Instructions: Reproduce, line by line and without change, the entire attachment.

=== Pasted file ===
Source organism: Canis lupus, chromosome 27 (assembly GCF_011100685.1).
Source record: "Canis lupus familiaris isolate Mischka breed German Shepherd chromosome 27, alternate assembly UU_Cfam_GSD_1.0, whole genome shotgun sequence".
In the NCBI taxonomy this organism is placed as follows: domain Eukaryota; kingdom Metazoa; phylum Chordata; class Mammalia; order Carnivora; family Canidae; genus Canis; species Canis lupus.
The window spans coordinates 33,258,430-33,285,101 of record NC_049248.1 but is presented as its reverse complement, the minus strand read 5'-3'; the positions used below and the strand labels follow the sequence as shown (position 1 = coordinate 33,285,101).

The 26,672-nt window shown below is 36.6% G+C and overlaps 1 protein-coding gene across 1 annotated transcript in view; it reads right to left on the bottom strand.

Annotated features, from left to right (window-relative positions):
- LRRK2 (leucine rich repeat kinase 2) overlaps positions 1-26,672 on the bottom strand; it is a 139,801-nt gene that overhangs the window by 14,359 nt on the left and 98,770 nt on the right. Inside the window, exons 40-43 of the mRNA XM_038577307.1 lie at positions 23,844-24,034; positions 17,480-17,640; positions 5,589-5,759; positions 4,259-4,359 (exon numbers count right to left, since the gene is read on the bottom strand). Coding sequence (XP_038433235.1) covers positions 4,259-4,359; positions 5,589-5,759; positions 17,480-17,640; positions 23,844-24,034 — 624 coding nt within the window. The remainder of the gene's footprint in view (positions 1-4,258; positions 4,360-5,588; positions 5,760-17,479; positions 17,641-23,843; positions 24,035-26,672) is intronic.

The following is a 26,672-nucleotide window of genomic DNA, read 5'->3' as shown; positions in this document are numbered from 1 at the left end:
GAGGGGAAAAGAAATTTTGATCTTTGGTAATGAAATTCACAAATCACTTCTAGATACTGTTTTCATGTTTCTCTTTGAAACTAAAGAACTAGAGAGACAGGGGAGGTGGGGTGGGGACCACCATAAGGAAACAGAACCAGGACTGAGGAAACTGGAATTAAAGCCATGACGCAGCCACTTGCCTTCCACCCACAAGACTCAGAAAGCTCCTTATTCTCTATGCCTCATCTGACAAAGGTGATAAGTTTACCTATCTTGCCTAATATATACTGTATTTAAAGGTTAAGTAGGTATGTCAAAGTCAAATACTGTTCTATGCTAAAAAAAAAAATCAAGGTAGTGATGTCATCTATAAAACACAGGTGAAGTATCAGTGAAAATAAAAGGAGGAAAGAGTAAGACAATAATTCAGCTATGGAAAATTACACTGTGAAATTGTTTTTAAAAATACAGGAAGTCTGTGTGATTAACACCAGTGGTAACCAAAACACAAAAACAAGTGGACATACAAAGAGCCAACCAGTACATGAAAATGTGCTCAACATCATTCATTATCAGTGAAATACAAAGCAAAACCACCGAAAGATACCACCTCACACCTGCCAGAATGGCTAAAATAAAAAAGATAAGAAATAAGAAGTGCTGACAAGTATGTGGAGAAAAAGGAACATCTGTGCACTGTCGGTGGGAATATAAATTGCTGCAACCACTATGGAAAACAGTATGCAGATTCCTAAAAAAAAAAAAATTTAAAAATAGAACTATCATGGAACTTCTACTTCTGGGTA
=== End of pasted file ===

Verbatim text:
Source organism: Canis lupus, chromosome 27 (assembly GCF_011100685.1).
Source record: "Canis lupus familiaris isolate Mischka breed German Shepherd chromosome 27, alternate assembly UU_Cfam_GSD_1.0, whole genome shotgun sequence".
In the NCBI taxonomy this organism is placed as follows: domain Eukaryota; kingdom Metazoa; phylum Chordata; class Mammalia; order Carnivora; family Canidae; genus Canis; species Canis lupus.
The window spans coordinates 33,258,430-33,285,101 of record NC_049248.1 but is presented as its reverse complement, the minus strand read 5'-3'; the positions used below and the strand labels follow the sequence as shown (position 1 = coordinate 33,285,101).

The 26,672-nt window shown below is 36.6% G+C and overlaps 1 protein-coding gene across 1 annotated transcript in view; it reads right to left on the bottom strand.

Annotated features, from left to right (window-relative positions):
- LRRK2 (leucine rich repeat kinase 2) overlaps positions 1-26,672 on the bottom strand; it is a 139,801-nt gene that overhangs the window by 14,359 nt on the left and 98,770 nt on the right. Inside the window, exons 40-43 of the mRNA XM_038577307.1 lie at positions 23,844-24,034; positions 17,480-17,640; positions 5,589-5,759; positions 4,259-4,359 (exon numbers count right to left, since the gene is read on the bottom strand). Coding sequence (XP_038433235.1) covers positions 4,259-4,359; positions 5,589-5,759; positions 17,480-17,640; positions 23,844-24,034 — 624 coding nt within the window. The remainder of the gene's footprint in view (positions 1-4,258; positions 4,360-5,588; positions 5,760-17,479; positions 17,641-23,843; positions 24,035-26,672) is intronic.

The following is a 26,672-nucleotide window of genomic DNA, read 5'->3' as shown; positions in this document are numbered from 1 at the left end:
GAGGGGAAAAGAAATTTTGATCTTTGGTAATGAAATTCACAAATCACTTCTAGATACTGTTTTCATGTTTCTCTTTGAAACTAAAGAACTAGAGAGACAGGGGAGGTGGGGTGGGGACCACCATAAGGAAACAGAACCAGGACTGAGGAAACTGGAATTAAAGCCATGACGCAGCCACTTGCCTTCCACCCACAAGACTCAGAAAGCTCCTTATTCTCTATGCCTCATCTGACAAAGGTGATAAGTTTACCTATCTTGCCTAATATATACTGTATTTAAAGGTTAAGTAGGTATGTCAAAGTCAAATACTGTTCTATGCTAAAAAAAAAAATCAAGGTAGTGATGTCATCTATAAAACACAGGTGAAGTATCAGTGAAAATAAAAGGAGGAAAGAGTAAGACAATAATTCAGCTATGGAAAATTACACTGTGAAATTGTTTTTAAAAATACAGGAAGTCTGTGTGATTAACACCAGTGGTAACCAAAACACAAAAACAAGTGGACATACAAAGAGCCAACCAGTACATGAAAATGTGCTCAACATCATTCATTATCAGTGAAATACAAAGCAAAACCACCGAAAGATACCACCTCACACCTGCCAGAATGGCTAAAATAAAAAAGATAAGAAATAAGAAGTGCTGACAAGTATGTGGAGAAAAAGGAACATCTGTGCACTGTCGGTGGGAATATAAATTGCTGCAACCACTATGGAAAACAGTATGCAGATTCCTAAAAAAAAAAAAATTTAAAAATAGAACTATCATGGAACTTCTACTTCTGGGTA